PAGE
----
Dr. Seuss. The Sneetches and Other Stories. New York: Random House, 1989. 65 pages. Seuss.
The Sneetches by Dr. Seuss is a picture book about made-up creatures called sneetches. Two kinds of sneetches exist: ones with stars on their bellies and ones with plain bellies. Those with stars on their bellies felt superior to those without. They would not talk to or even play with the plain-bellied sneetches. Because they felt left out, the plain ones were sad and upset until one day Sylvester McMonkey McBean came to save the day. He created a machine that would print stars on their bellies for three dollars. The sneetches gratefully agreed and hopped in the machine. Soon all of the sneetches on the beaches had stars on their bellies and could not be told apart. Now that everyone looked the same, the original star-bellied sneetches became upset so McBean created a new machine that would remove the stars from their bellies for only three more dollars. The sneetches happily agreed, hopped in the machine, and had their stars removed. Wanting to look the same as the plain sneetches, the other star-bellied ones paid three dollars and had their stars removed again. This cycle continued: adding stars, removing stars, adding stars, and so on. Eventually, the sneetches finally agreed that regardless of what their bellies looked like, they were all sneetches nonetheless. They accepted each other and lived peacefully in unity from then on.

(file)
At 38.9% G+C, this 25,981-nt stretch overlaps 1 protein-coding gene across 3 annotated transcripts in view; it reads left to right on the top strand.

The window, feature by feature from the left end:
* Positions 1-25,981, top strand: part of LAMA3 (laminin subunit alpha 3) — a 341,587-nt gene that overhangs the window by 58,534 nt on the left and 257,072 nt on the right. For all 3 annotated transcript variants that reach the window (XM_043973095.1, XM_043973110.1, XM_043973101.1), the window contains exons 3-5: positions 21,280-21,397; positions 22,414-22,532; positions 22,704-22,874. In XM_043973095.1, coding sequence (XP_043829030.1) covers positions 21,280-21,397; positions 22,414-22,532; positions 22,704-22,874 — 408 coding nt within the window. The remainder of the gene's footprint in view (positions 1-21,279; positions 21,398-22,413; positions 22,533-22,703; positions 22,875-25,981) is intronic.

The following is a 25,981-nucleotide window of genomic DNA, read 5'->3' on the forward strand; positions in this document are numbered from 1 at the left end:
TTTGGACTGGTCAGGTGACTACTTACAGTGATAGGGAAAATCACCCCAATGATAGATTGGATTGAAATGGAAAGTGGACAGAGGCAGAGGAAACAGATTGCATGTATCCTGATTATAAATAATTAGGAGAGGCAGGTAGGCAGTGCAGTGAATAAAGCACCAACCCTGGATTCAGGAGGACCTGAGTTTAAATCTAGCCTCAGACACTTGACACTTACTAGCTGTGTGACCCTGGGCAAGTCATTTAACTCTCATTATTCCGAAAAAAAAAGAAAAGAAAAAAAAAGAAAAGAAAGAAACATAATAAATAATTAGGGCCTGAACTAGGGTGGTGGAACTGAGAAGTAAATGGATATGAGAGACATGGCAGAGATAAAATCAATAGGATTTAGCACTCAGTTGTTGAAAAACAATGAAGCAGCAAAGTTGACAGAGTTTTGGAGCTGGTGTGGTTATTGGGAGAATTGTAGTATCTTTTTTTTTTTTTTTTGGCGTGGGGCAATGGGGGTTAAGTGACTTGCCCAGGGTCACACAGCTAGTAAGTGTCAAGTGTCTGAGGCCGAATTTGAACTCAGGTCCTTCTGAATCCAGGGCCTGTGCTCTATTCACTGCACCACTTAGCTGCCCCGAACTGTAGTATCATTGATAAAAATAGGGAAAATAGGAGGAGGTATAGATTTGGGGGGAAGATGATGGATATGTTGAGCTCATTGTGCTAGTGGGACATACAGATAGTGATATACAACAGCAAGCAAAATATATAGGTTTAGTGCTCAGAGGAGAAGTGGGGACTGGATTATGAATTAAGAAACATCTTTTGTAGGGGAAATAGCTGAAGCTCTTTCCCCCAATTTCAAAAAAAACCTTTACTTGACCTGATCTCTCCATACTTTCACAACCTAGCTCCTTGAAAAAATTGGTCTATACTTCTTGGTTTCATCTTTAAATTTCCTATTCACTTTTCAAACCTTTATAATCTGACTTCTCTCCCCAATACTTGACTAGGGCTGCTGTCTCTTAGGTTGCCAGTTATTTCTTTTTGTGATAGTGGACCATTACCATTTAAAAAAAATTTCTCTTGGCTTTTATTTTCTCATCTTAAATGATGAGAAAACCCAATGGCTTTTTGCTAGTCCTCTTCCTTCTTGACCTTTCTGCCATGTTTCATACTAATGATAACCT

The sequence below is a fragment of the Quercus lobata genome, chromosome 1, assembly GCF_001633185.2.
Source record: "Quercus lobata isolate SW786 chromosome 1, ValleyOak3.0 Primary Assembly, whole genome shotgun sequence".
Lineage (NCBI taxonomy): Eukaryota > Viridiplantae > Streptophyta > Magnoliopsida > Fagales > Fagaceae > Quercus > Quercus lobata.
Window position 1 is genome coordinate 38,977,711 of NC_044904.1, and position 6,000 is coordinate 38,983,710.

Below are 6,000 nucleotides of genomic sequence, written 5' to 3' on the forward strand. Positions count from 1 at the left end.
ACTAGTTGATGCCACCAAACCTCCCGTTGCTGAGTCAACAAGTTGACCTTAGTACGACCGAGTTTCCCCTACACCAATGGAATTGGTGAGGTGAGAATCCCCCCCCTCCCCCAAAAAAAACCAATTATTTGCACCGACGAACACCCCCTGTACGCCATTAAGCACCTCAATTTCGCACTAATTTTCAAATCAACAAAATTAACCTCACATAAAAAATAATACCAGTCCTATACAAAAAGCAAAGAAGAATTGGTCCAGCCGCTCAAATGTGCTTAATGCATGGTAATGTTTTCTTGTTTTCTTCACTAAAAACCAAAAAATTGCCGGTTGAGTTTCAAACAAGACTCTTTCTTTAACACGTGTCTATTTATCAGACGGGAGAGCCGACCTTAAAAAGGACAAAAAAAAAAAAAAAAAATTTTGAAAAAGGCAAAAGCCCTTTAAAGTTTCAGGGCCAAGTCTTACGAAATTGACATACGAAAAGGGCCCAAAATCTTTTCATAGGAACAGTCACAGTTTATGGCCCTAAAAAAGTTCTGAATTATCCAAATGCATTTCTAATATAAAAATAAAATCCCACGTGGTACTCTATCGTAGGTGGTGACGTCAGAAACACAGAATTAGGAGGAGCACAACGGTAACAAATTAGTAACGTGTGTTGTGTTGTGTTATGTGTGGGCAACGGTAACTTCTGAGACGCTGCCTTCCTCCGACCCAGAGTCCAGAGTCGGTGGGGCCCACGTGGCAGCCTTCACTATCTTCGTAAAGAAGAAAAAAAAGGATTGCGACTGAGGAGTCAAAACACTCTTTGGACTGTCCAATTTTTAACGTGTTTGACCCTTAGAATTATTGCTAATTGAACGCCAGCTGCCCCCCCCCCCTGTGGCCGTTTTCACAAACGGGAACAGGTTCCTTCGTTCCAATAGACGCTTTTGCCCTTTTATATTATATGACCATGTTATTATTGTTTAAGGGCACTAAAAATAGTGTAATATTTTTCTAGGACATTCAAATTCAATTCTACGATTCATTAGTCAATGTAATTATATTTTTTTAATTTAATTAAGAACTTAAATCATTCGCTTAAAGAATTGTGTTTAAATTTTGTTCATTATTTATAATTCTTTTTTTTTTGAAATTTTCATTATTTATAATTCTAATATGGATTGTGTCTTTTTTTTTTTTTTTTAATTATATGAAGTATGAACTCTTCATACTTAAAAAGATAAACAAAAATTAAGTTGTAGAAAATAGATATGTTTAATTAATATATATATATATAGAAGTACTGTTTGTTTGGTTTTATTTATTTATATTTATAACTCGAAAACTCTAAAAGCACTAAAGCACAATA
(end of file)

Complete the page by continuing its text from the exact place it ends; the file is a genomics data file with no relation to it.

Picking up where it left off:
“The day they decided that Sneetches are Sneetches.
And no kind of Sneetch is the best on the beaches.”
The illustrations in this book are a helpful aid to the child’s imagination. The story focuses on made-up creatures that the child has never seen before so without the visuals, the children would not be able to grasp the concept and difference between the two types of sneetches. The pictures are colorful and engaging especially to young children. This, in addition to the repeated rhyme scheme, maintains the focus of the young children in a fun and effortless manner.
This book has philosophical undertones in addition to being highly entertaining for young children. It discusses the issue of discrimination and importance of individuality. Although children just see the story as a tale of adorbale, little creatures with shapes on their stomachs, the lesson runs deeper and emphasizes the acceptance of all races, religions, ethnicities, etc.